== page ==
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#meander
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2020-03-23
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grounded_sage16:03:28

How would you tackle this transform

(m/rewrite  {:Data
               {:FirstName "Bob"
                :CommunicationChannels [{:ChannelType {:Name "EMail"}
                                         :Content ""}
                                        {:ChannelType {:Name "Phone"}
                                         :Content "5555-0000"}
                                        {:ChannelType {:Name "EMail"}
                                         :Content ""}]}}
              {:Data
               {:FirstName ?first-name
                :CommunicationChannels [{:ChannelType {:Name !comm-channel-type}
                                         :Content !comm-channel-content} ...]}}
              {:first_name ?first-name
               :CommunicationChannels [{!comm-channel-type !comm-channel-content} ...]})
Such that the result is.
{:first_name "Bob"
 :email ""
 :email_2 ""
 :phone "5555-0000"
 :phone_2 nil}

jimmy16:03:32

Is it just up to two emails and phones or n emails and phones?

grounded_sage17:03:43

That is the annoying part. I am shaping it to a flat structure which goes into SQL and CSV. Perhaps a solution which has up to 2 and one that can have variable would be good.

grounded_sage17:03:52

This is what exists in the db actually.

phone_number,
   phone_number_2,
   mobile_number,
   mobile_number_2,
   email,
   email_2,

grounded_sage17:03:14

At present I’m not 100% sure where placement of nil values will occur. Process is. Folder full of JSON files -> Meander to get values of interest -> Turn into single or multiple CSV’s from that JSON -> Generate db tables from CSVs -> Query them with SQl and perform secondary transform with Meander if necessary.

jimmy17:03:55

That makes it a lot easier. I won't be able to write up a solution right now. There will be a tiny complication with map ordering. But other than that I think it shouldn't be two bad. My recommendation for a first stab at it is to use or to capture the different types in different memory variables.

grounded_sage17:03:16

So first Meander step is flattening JSON files and splitting up the data so it fits with the rest of our CSV etl workflow.

grounded_sage17:03:31

I have a lot of other very nested JSON files so I am hoping when I see a solution it enlightens me as to how I can do the rest.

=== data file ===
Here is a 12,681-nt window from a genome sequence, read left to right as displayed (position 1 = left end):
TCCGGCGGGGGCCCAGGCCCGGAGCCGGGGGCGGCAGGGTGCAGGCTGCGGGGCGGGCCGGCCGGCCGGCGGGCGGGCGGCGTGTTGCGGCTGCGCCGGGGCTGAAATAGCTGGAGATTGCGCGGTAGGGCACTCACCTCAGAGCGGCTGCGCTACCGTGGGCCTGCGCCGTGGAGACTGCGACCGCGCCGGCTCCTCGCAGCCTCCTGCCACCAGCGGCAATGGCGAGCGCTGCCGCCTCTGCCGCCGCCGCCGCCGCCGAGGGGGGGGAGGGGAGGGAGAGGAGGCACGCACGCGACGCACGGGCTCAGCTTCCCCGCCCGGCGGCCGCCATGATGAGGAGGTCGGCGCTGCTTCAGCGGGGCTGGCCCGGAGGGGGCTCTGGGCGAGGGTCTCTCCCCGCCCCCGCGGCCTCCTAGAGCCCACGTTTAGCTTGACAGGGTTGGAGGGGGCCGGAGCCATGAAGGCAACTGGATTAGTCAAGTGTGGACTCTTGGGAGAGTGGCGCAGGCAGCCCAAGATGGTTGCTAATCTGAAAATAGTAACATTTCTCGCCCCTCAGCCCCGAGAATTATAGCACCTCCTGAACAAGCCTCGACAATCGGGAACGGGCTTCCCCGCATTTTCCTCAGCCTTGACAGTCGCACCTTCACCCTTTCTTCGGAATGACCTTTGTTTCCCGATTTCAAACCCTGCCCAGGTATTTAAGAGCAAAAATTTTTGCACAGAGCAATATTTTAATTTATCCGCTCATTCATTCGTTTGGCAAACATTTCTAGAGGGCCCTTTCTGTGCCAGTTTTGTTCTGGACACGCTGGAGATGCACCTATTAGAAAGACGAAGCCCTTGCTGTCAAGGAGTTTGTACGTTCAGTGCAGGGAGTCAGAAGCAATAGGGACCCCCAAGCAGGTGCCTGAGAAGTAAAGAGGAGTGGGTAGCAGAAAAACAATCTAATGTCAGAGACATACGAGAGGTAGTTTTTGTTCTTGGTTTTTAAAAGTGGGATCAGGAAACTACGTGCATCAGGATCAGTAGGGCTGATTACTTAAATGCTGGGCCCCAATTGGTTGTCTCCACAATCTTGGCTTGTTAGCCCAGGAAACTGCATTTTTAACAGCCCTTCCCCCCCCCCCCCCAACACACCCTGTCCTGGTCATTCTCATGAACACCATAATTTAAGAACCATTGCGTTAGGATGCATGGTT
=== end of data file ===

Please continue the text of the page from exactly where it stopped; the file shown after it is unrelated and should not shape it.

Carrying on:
jimmy19:03:12

@grounded_sage

(m/rewrite {:Data
            {:FirstName "Bob"
             :CommunicationChannels [{:ChannelType {:Name "EMail"}
                                      :Content ""}
                                     {:ChannelType {:Name "Phone"}
                                      :Content "5555-0000"}
                                     {:ChannelType {:Name "EMail"}
                                      :Content ""}]}}
  {:Data
   {:FirstName ?first-name
    :CommunicationChannels [(m/or
                             {:ChannelType {:Name "EMail"}
                              :Content !emails}
                             {:ChannelType {:Name "Phone"}
                              :Content !phones}) ...]}}
  {& [[:first_name ?first-name]
      [:email !emails]
      [:email_2 !emails]
      [:phone !phones]
      [:phone_2 !phones]]})

grounded_sage08:03:21

Is there a reason for the vector pairs here?

grounded_sage08:03:49

As I just tried

{& {:first_name ?first-name, 
                 :email !emails, 
                 :email_2 !emails, 
                 :phone !phones, 
                 :phone_2 !phones}}
and it appears to give the same result.

jimmy13:03:00

Yes because as your map grows it will be parsed out of order and the memory variables will be in the wrong place. I think it is 8 elements when that happens?

👍 4
niclasnilsson20:03:32

Hi! A little bit of an odd example (it’s been minimized from a much larger example). Isn’t m/app called from the action part of a match?

(defn ->h [v]
  (case v
    1 {:info "some info"}
    2 {:extra "something else"}))

(defn foo [data]
  (m/match
    data

    {:a ?a
     :b ?b}

    {:foo
     (m/app str ?a
       merge
       {}
       (m/app ->h ?a)
       (m/app ->h ?b))}))

(foo {:a 1 :b 2})

;; expected
;; {:foo {:info "some info" :extra "something else"}}

niclasnilsson20:03:18

The use case is that I have a value in the pattern part (like ?a and ?b) that I need to merge (after some transformation) in the action.

niclasnilsson20:03:37

Never mind, solved it with m/rewrite!

niclasnilsson21:03:09

And then realized that it could be used with m/match using just merge, mot m/app.

jimmy21:03:35

Yeah for match the right hand side is just normal clojure code. With rewrite it is a substitution.

noprompt22:03:42

Just wanted to share something fun from progress being made on the zeta branch showing a properly greedy * and the concept of the fold (which is still a work in progress).

(solve '[1 8 2 -5 3 4]
       (mz/with [%min (mz/fold *min 0 clojure.core/min)
                 %max (mz/fold *max 0 clojure.core/max)]
         [(mz/* (mz/and %min %max)) . !zs ...]))
;; =>
({#meander.runtime.zeta/fold-variable [*min ,,,] -5,
  #meander.runtime.zeta/fold-variable [*max ,,,] 8,
  #meander.runtime.zeta/memory-variable !zs []})

noprompt22:03:42

*min is -5, *max is 8, and !zs is empty because the greedy star ate its lunch. 🙂